Thursday, December 14, 2017
Letters To The Editor

Restore sanity to flood insurance

I would like to thank Pinellas County Property Appraiser Pam Dubov for her leadership in bringing this flood insurance crisis to the attention of the elected officials around the state who are not well-versed in this field. It is heartening that we have someone with her knowledge looking into this issue.

I know and respect many in the insurance industry, but believe that anyone involved in establishing these proposed flood insurance premiums is either not terribly bright, or has purposely set rates obscenely high for so many of our low- and moderate-income citizens to make some political point. I just don't know what it is.

Florida residents pay nearly four times the amount in premiums than all of its claims combined, and now they want us to pay 10 times more than we have been paying, or some 40 times the amount of claims, so they can end our subsidy.

Nevertheless, there are low-lying homes in our community that are flooded every time we have a heavy rain at high tide, and it makes no sense to buy them new carpet and furniture every few years. But nearly adjacent homes, only 1 or 2 feet higher, have never flooded. The truly flood-prone homes should clearly pay a premium more in line with risk, but the owners should not be evicted, which is what will happen with the increase in rates.

I hope we will create a citizens' committee, including insurance experts, homebuilders, appraisers, accountants, bankers and others with expertise, so we can be assured the facts are on the table for all to see. Rates should be based on actual construction risks, meaning that carpeting and drywall may need replacement, yet it is unlikely that the entire home will wash away. But even that is possible, so weight the odds using actuarial tables based on fact.

This is not difficult. It is arithmetic, not particle science. I hope that all of the details of all of these programs, all of the numbers, will be reported in the Times. Please do not believe that your readers do not care or cannot comprehend. These stories need to be told, the process needs to be made transparent.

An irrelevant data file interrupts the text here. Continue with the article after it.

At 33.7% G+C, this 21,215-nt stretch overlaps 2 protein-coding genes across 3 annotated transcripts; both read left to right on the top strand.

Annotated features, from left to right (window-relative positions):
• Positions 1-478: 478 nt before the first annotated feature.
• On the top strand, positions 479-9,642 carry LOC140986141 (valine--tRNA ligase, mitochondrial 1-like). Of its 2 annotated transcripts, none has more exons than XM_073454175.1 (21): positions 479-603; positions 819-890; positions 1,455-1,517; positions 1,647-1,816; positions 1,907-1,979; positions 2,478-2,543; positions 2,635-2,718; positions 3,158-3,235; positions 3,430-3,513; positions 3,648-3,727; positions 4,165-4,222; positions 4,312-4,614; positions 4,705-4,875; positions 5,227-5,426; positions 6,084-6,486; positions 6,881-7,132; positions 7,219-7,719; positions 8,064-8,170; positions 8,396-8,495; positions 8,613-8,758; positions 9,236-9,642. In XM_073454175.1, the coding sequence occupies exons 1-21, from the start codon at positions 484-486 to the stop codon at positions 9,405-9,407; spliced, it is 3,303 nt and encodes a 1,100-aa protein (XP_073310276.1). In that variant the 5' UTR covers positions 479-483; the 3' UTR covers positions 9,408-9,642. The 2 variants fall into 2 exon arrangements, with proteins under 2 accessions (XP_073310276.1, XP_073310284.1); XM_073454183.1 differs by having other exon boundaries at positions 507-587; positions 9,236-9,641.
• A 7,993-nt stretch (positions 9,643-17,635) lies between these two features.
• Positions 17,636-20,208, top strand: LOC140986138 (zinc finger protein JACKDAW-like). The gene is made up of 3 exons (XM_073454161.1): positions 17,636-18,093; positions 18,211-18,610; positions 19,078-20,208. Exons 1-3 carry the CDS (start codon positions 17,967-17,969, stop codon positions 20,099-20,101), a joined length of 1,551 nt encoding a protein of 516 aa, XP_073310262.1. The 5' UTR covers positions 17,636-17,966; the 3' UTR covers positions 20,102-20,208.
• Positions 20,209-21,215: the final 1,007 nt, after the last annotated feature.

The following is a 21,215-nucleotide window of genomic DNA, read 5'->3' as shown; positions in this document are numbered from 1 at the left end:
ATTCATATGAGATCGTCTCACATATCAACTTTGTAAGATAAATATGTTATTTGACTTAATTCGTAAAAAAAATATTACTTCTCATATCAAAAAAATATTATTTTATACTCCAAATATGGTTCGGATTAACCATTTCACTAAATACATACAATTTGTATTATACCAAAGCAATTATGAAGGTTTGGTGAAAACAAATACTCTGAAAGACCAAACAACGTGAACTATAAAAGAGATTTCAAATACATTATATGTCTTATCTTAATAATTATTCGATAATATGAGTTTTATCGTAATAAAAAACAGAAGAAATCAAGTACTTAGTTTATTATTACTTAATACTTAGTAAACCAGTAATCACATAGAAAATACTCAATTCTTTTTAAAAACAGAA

Linwood Gilbert, St. Petersburg

Parental involvement

Grego off track

It is wonderful that Pinellas County has an effective and highly dedicated school superintendent. It is unfortunate that superintendent Mike Grego's focus on low-income and black students is misplaced which, in turn, results in more wasteful spending of taxpayer dollars.

To improve the educational level of low-income and black students, it is absolutely necessary to focus on parental involvement as it applies to their students' academic life.

Teachers, students and parents make up the educational triad. Whenever any one of the triads is absent, there will be continued failure. When the student is not engaged with the teacher in the classroom because his or her parents place little, if any, value on the student's learning, any new programs designed to improve the educational level of low-income and black students are destined to failure.

It is imperative Grego's focus be on parental involvement in students' academic life, not on programs that sound good but will not be of aid to students because there is no internalization of academic accomplishment unless the student is presented with goals by his or her parents.

Walter Noble, Palm Harbor

Downtown dining

Creative options

As reported in the Times, there are plenty of dining options outside of Beach Drive. The new Rococo Steak, on the southern edge of downtown, could spark a lot of business in that wonderful and sleepy part of town. Perhaps Muvico could downsize its gargantuan 20 theater cinema and put an art and foreign film theatre nearby, along with some mainstream offerings. The other part could go to Tyrone Square Mall as it is really hopping these days with kids and parents in need of a relaxing meal while the kids are at the movies.

The St. Pete Pier Aquarium, reportedly without a home at John's Pass, could fill the Muvico space or the St. Petersburg Museum of History could. The present museum space is ideal for a five-star restaurant, taking advantage of that spectacular view of the Vinoy Basin.

When one door closes, many more open.

Rand Moorhead, St. Petersburg

Food trucks at the Pier

A better idea

Now that Washington, D.C.,'s Urban Land Institute has informed St. Pete that we need more family-friendly dining and entertainment options, isn't it time we reopen the Pier? Options are limited downtown unless one can afford Beach Drive eateries or is in the mood to party until 3 a.m. at the numerous bars.